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Docurama presents
Todd McFarlane: The Devil You Know (2002)

"People always say things like 'don't go down to their level'...well, I'm the first guy that goes down to that level."
- Todd McFarlane

Review By: Dan Lopez   
Published: April 28, 2002

Stars: Todd McFarlane, Wanda McFarlane, Al Simmons
Other Stars: Jim Salicrup
Director: Kenton Vaughn

MPAA Rating: Not Rated for (some language, violent and gory artwork images)
Run Time: 01h:23m:50s
Release Date: April 30, 2002
Genre: documentary


Style
Grade
Substance
Grade
Image Transfer
Grade
Audio Transfer
Grade
Extras
Grade
A- A-A-B C+

DVD Review

Artist and writer Todd McFarlane has, over the last 10 years, come into unbelievable fame and fortune, primarily due to his comic book Spawn, which has become the highest selling property in comic history. However, McFarlane is more than "that Spawn guy"; he's the guy who changed Spider-Man. I am not a huge fan of comics, although I did enjoy them when I was younger, but by then many of the big heroes were becoming stale. When McFarlane came on at Marvel Comics, one of his most famous acts was to take a fresh approach to Spider-Man, changing the style and taking the character in totally new directions. Had it not been for McFarlane's influence on the comic book world in general, I doubt the medium would have survivied in the late 1990s.

In 1992, he did something else that would also revolutionize comics: he started his own independent company—Image Comics—in one of those historic, jaw-dropping moments. Previously, anyone who tried to go up against the "big boys", like DC and Marvel, typically failed, but McFarlane's success now opened the door for other independents. His flagship title was, of course, Spawn, a series that challenged the status-quo with its incredibly mature, dark and disturbing themes of good vs. evil. Nowadays, McFarlane is a millionaire with a media empire at his feet, but he's not one without controversy. This documentary, The Devil You Know, delves into the life and career of Todd McFarlane in a way that has not been done before. With the complete participation of the subject himself, the film takes a very personal approach to examining this figure with all his perceived flaws and strengths exposed. He might not be as most people envision him, but he and his wife are indeed talented business minds who have, in McFarlane fashion, arguably resurrected other forms of entertainment, like action figures, as well.

Some see McFarlane as a great American success story, a comic book fan who eventually worked his way in and shook things up. Others see him as an egotistical, self-absorbed maniac, motivated by money. Through interviews with both family and friends, this portrait of McFarlane is presented to be as honest and accurate as possible, allowing viewers to decide for themselves. The Devil You Know offers an inside look at McFarlane's world in an extreme, up-close way—something few biographical projects accomplish with much success. It comes across unpolished and honest, much like Todd himself.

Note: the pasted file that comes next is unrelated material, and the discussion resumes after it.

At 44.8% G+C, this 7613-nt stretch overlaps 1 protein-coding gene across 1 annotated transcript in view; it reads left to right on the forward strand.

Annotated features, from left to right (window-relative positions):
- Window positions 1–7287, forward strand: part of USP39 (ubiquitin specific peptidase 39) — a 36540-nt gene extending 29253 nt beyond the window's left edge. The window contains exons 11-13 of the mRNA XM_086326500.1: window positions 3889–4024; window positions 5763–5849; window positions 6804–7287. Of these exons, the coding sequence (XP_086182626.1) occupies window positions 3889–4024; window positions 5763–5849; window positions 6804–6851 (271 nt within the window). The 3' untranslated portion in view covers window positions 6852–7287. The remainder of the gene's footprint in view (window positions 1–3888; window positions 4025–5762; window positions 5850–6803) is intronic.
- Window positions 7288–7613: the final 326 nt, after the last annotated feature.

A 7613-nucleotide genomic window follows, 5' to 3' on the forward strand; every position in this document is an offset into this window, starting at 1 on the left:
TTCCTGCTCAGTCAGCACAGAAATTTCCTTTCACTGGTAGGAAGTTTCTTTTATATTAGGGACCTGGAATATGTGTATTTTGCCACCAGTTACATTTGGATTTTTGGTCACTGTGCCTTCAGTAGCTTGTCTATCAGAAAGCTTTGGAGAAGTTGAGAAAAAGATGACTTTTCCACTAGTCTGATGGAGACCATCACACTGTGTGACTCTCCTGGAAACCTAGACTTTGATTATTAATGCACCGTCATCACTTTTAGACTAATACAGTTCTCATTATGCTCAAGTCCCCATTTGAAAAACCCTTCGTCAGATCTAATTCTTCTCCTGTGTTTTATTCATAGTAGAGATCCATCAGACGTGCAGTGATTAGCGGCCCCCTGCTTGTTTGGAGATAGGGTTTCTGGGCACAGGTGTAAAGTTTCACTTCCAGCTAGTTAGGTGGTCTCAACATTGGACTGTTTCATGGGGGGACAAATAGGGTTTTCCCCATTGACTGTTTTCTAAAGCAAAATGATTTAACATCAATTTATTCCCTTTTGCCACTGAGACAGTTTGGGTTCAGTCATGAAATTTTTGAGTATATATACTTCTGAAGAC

Filmmaker Kenton Vaughn certainly does a fantastic job of organizing mountains of material to into a very concrete program. Documentarians often say that the closer they're allowed to get to their subjects, the harder it is to make a film; they're almost overwhelmed with information to work with. In this case, the elements balance out nicely, and the focus on Todd's comics and artwork remains central. The director does not shy away from the more violent and dark areas of Spawn, and the film feels more genuine because of it. If you are fan of McFarlane's work, or even have a casual interest, The Devil You Know is a fantastic opportunity to get the whole story right from the source, a must-see for the curious.

Rating for Style: A-
Rating for Substance: A-

 

Image Transfer

 One
Aspect Ratio1.33:1 - Full Frame
Original Aspect Ratioyes
Anamorphicno


Image Transfer Review: Shot on video, the program is transferred into a sharp, pristine image with no major issues. There does seem to be a lot of aliasing in the source material, however, perhaps related to the format. It doesn't really hurt the film, but it is obvious in certain places.

Image Transfer Grade: A-

 

Audio Transfer

 LanguageRemote Access
DS 2.0Englishyes


Audio Transfer Review: The stereo audio track does the job nicely, but doesn't go into much else. Given that most of the program is interview material, it renders clean dialogue and the additional music score has some nice touches to it. Overall, it works very well for the subject.

Audio Transfer Grade: B

 

Disc Extras

Static menu
Scene Access with 12 cues and remote access
Weblink/DVD-ROM Material
Packaging: Amaray
Picture Disc
1 Disc
1-Sided disc(s)
Layers: single

Extra Extras:
  1. McFarlane Art Gallery
  2. Spawn promotional short.
  3. McFarlane Toys preview
Extras Review: Perhaps the most interesting supplement is the art gallery, featuring a number of McFarlane's drawings, supposedly some of which have never been published. It isn't very large, but it does provide a good glimpse into his general talent. There is a promotional short dealing with Spawn, which functions as a sort of beginner's guide and details some of its history. There is a look at some McFarlane Toys products (which have totally raised the bar for collector figure molds), as well as a weblink to the official site.

Extras Grade: C+

 

Final Comments

Whether or not you admire Todd McFarlane, The Devil You Know is an excellent look into his life and career; a major achievement as a biographical work.

 


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